The catastrophe last summer of Florida’s unemployment system collapse wreaked havoc and brought misery for working families. Outrage rained down upon Deloitte Consulting, which designed the $77 million computer system that melted down when the need was greatest.
That’s bad, right?
Yes, but that didn’t stop the state from awarding the company behind the chaos a $135 million contract to overhaul the state’s Medicaid data system. And when news of that leaked last August, Sen. Janet Cruz of Tampa had a rapid response.
“Ultimately, the state of Florida should not even consider paying Deloitte one more red cent until every Floridian has received the outstanding unemployment benefits they’re owed,” Cruz said then.
With the Legislative Session set to begin, Cruz put some muscle behind those words. She filed SB 788, which would prohibit “vendors that default or otherwise fail to fulfill terms and conditions of a state contract” from bidding on future projects. It’s one of her top legislative priorities.
No one can be surprised by this.
“The things that are important to her reflect how she was raised,” daughter and Managing Partner for Ballard Partners Ana Cruz said. “She is tenacious, incredibly intelligent, and she works well with others. That combination works well in any setting. And she is passionate about protecting Florida working families.”
You will notice a common thread with Cruz’s passions. She recently filed a bill that would add journalists to the list of those protected against hate crimes.
Cruz fights for affordable housing and transportation upgrades on the Tampa Bay area’s car-clogged arteries.
She is all about education and protecting the rights of everyday Floridians. Maybe that’s because she grew up with a single mom and became a mother herself while still in high school.
Cruz knows what it’s like to struggle for money, and she is fiercely protective of those in the same situation.
“She’s a West Tampa and Ybor City girl. We produce some tough ones that are very strong in character,” Democratic activist Elio Mueller said.
“Janet is also the hardest-working politician that I know. She is the one who cares most about her constituents and people generally in Hillsborough County. When she talks to you, she wants to know what your world is like. She talks to you very directly, and it’s because of how deeply she cares.”
Cruz was horrified after revelations of unacceptably high lead levels in many Florida public schools’ drinking waters. Lead pipes carry the water at most schools built before 1987. An estimated 1.1 million school drinking fountains have that problem because of corroded pipes.
Cruz filed SB 834 to require a study about the “prevalence and effects of lead in drinking water in public schools,” the first step toward a solution.
“I met Janet moving into the 2018 election cycle. She was listening to what the issues are in the area. I asked her to speak to a group of moms and learned that public education is a very hot topic. They feel that funding at the state level is not enough,” said activist and former Hillsborough Assistant State Attorney Stacy Yates.
“She not only heard us, but she fights for public education in all ways. That’s one of the big things about Janet; she delivers on what she says. She is honest to a fault, which makes her perfect for this job, and says it like it is, not like you want to hear it. Janet won’t make a promise she won’t keep.”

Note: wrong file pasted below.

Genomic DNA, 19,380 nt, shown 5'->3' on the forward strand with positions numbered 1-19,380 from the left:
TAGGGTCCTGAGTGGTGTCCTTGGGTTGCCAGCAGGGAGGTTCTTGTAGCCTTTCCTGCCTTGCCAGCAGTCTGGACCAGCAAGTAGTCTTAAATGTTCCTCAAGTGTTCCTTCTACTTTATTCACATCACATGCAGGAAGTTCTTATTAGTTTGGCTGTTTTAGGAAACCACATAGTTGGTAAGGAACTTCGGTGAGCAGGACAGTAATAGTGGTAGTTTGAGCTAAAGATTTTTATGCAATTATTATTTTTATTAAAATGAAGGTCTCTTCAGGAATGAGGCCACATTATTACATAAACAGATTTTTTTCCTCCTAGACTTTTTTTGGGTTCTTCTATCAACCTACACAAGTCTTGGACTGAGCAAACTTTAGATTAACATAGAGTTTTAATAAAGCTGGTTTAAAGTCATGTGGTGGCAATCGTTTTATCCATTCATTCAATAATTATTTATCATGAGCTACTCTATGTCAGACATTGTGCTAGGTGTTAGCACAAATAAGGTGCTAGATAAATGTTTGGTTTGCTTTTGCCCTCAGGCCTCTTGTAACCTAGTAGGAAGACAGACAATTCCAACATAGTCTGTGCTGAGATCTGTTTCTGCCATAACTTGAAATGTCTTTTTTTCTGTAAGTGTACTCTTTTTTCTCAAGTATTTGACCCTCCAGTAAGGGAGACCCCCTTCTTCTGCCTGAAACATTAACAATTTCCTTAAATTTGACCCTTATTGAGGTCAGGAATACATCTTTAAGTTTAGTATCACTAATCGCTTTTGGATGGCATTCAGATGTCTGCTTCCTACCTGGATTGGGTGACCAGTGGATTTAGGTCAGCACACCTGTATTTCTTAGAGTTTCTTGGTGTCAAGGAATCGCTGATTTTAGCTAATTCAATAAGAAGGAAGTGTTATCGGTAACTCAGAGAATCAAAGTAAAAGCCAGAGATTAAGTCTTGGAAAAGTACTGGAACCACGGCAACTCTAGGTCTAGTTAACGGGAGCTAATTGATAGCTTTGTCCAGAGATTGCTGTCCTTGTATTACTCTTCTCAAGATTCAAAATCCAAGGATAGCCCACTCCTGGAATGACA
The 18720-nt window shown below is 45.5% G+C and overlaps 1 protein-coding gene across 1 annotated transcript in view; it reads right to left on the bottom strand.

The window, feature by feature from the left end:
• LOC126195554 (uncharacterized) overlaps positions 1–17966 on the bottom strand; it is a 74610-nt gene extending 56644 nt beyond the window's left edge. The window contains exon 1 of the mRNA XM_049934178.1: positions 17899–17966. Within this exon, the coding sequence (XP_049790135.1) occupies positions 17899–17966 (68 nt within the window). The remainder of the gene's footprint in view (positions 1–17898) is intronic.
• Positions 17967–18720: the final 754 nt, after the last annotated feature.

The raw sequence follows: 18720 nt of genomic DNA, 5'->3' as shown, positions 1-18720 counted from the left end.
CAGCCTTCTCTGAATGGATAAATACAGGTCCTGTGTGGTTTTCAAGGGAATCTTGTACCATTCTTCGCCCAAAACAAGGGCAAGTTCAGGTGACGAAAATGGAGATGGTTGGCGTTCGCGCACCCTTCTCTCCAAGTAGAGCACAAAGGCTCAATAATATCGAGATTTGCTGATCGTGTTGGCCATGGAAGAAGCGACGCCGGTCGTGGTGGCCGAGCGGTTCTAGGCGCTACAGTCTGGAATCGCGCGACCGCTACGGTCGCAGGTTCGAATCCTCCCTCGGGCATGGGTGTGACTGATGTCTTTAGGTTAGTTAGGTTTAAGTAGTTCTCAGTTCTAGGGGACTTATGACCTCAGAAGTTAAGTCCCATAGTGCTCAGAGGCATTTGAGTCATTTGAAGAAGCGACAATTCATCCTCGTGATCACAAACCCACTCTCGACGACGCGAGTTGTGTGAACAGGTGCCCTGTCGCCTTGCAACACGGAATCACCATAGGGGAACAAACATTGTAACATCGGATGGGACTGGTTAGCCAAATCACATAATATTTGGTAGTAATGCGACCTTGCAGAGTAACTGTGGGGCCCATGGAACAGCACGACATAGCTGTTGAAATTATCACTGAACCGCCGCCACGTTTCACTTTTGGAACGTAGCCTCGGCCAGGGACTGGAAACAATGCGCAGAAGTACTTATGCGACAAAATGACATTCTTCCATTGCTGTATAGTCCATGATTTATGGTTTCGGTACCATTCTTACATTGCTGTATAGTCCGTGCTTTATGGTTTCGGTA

Cruz will reach across the aisle, though, and she is not a strict party-line voter.
Take the contentious issue of the online sales tax. A bill sponsored by Republican Joe Grueters to require out-of-state online retailers to collect sales taxes on purchases made by Floridians moves through the Senate, and Cruz is in favor.
“We talked about that for years in the House. Some people might say that’s a tax increase, but it’s not,” Cruz said.
“It’s a tax that should have been collected all along. Is it fair to the brick-and-mortar stores with employees that they have to pay the sales tax, but online doesn’t?”
There’s that word again — fairness.
It is one of Cruz’s core principles.
“If she votes with Republicans, it’s because she believes it’s best for her constituents,” Mueller said. “It’s always grounded in her love for people.”
That love may grow fangs if Republicans proceed with attempts to make it harder for people to vote. A bill that would put limits on mail-in ballots is working through the Senate, and Gov. Ron DeSantis has voiced support for stricter requirements for ballot drop boxes.
“Really, honestly, is that how we win elections these days? It doesn’t matter if you’re the best candidate or have the best ideas for your constituency. You have to cheat to win an election? Give me a break,” she said.
She joined the Senate in 2018, defeating incumbent Dana Young in a close and contentious race. Cruz is up for reelection in 2022, and after that, well, who knows?
She almost ran for the Hillsborough County Commission in 2018, which might be an option in the future. Or, with the respect she has as a ferocious advocate and campaigner, Democrats might try to steer her to a statewide campaign.
Cruz doesn’t talk about any of that because she’s too busy doing the job she has to think about the next one. With her work and her reputation, Yates expects to see her around in a prominent role for a long time.
“I think Janet would be wonderful at anything she does. She is a truly refreshing person. She’s an open book and is honest about it. Some people think she’s feisty as hell, and that’s refreshing,” Yates said.
“I can guarantee you that the state Senate is not her last stop, and I’m going to fight like hell to make sure that it isn’t.”